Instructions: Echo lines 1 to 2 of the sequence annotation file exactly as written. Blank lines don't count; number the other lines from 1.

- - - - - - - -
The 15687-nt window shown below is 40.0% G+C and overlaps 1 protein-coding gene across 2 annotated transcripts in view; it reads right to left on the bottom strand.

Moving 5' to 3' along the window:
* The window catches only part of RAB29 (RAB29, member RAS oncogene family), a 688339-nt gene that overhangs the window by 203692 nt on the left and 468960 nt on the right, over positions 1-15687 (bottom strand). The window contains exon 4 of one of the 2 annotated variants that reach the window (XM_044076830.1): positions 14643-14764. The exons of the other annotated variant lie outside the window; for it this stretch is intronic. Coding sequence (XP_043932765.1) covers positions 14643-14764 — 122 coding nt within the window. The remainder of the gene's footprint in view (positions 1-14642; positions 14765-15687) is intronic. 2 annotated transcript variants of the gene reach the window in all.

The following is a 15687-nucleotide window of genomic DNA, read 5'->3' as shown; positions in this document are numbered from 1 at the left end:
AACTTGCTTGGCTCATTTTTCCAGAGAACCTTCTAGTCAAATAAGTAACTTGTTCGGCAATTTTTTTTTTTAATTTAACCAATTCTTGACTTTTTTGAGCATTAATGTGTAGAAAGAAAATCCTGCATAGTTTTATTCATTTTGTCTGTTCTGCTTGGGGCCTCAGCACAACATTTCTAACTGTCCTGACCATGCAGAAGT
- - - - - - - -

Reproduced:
The 15687-nt window shown below is 40.0% G+C and overlaps 1 protein-coding gene across 2 annotated transcripts in view; it reads right to left on the bottom strand.

Moving 5' to 3' along the window: